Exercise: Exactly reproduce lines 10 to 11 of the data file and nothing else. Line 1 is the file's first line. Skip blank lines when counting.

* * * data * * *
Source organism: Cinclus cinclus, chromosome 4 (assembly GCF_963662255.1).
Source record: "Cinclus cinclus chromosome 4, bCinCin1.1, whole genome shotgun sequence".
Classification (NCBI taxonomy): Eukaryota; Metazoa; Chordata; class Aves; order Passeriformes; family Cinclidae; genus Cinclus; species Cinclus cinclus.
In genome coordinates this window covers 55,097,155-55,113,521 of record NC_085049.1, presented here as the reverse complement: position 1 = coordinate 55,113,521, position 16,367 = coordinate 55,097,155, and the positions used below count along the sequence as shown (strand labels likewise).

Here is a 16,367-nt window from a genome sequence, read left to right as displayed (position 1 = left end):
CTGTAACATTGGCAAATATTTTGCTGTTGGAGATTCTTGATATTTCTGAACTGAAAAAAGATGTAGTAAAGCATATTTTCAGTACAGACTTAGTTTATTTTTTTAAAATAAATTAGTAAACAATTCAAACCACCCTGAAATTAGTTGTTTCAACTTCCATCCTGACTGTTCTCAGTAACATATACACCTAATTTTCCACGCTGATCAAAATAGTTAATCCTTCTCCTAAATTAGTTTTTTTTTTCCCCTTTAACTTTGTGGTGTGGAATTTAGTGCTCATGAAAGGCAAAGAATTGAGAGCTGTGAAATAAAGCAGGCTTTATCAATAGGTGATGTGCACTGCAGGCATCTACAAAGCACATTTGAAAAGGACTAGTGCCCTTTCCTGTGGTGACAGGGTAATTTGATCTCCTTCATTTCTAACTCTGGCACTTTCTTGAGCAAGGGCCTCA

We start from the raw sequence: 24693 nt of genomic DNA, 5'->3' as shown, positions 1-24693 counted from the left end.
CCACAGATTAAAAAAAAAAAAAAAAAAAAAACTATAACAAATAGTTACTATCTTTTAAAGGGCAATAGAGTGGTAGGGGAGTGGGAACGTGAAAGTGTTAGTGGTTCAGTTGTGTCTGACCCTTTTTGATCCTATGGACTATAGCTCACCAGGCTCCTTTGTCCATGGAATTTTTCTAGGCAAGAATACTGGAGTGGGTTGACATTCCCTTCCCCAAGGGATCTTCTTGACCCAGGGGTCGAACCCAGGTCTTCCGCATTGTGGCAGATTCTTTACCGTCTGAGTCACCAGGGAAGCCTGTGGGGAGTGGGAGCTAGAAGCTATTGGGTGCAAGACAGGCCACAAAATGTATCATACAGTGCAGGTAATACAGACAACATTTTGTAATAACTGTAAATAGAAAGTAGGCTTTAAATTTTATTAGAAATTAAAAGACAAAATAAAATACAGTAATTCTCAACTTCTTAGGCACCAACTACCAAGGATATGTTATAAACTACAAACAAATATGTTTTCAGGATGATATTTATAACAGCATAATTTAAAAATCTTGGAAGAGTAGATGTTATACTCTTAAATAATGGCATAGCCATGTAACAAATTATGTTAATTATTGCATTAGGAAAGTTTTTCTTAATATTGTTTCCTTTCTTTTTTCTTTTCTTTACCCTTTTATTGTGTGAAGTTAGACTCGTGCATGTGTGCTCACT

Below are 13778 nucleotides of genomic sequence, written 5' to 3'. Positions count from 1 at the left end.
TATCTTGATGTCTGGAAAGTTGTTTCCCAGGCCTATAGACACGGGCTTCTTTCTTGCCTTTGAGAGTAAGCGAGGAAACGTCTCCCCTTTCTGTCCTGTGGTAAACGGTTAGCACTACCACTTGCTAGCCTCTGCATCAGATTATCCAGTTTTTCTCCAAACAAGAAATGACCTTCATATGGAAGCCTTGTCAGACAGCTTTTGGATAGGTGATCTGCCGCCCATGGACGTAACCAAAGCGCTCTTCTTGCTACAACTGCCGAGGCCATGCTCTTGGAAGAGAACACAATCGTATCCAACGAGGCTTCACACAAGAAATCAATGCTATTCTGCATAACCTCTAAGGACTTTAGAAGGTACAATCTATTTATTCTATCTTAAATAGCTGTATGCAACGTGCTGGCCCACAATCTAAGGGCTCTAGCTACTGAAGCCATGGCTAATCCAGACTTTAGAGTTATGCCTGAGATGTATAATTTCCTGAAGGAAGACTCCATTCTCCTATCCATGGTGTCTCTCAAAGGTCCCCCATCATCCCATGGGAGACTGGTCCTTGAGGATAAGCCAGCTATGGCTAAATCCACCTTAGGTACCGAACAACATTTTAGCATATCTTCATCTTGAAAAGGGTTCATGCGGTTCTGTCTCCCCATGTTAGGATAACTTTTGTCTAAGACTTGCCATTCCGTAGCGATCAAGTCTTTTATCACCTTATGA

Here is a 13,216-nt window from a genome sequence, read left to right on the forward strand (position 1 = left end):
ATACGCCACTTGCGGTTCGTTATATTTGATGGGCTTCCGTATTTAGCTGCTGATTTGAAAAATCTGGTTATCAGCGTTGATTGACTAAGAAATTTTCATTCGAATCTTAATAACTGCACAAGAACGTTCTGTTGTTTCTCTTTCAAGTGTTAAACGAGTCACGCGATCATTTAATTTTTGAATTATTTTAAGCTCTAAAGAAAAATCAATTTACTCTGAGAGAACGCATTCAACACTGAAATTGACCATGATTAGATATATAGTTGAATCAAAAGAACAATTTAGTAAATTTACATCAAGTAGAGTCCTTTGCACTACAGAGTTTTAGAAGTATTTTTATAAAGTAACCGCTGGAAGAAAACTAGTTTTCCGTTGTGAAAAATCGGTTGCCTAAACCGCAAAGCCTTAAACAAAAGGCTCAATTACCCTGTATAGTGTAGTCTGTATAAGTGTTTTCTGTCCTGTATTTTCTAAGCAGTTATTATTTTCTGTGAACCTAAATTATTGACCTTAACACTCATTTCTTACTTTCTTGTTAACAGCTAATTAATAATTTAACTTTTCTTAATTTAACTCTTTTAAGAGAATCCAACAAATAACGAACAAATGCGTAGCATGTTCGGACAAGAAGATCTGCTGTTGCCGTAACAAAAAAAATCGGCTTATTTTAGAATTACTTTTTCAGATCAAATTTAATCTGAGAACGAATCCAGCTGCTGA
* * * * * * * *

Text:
TATCTTGATGTCTGGAAAGTTGTTTCCCAGGCCTATAGACACGGGCTTCTTTCTTGCCTTTGAGAGTAAGCGAGGAAACGTCTCCCCTTTCTGTCCTGTGGTAAACGGTTAGCACTACCACTTGCTAGCCTCTGCATCAGATTATCCAGTTTTTCTCCAAACAAGAAATGACCTTCATATGGAAGCCTTGTCAGACAGCTTTTGGATAGGTGATCTGCCGCCCATGGACGTAACCAAAGCGCTCTTCTTGCTACAACTGCCGAGGCCATGCTCTTGGAAGAGAACACAATCGTATCCAACGAGGCTTCACACAAGAAATCAATGCTATTCTGCATAACCTCTAAGGACTTTAGAAGGTACAATCTATTTATTCTATCTTAAATAGCTGTATGCAACGTGCTGGCCCACAATCTAAGGGCTCTAGCTACTGAAGCCATGGCTAATCCAGACTTTAGAGTTATGCCTGAGATGTATAATTTCCTGAAGGAAGACTCCATTCTCCTATCCATGGTGTCTCTCAAAGGTCCCCCATCATCCCATGGGAGACTGGTCCTTGAGGATAAGCCAGCTATGGCTAAATCCACCTTAGGTACCGAACAACATTTTAGCATATCTTCATCTTGAAAAGGGTTCATGCGGTTCTGTCTCCCCATGTTAGGATAACTTTTGTCTAAGACTTGCCATTCCGTAGCGATCAAGTCTTTTATCACCTTATGA

Here is a 13,216-nt window from a genome sequence, read left to right on the forward strand (position 1 = left end):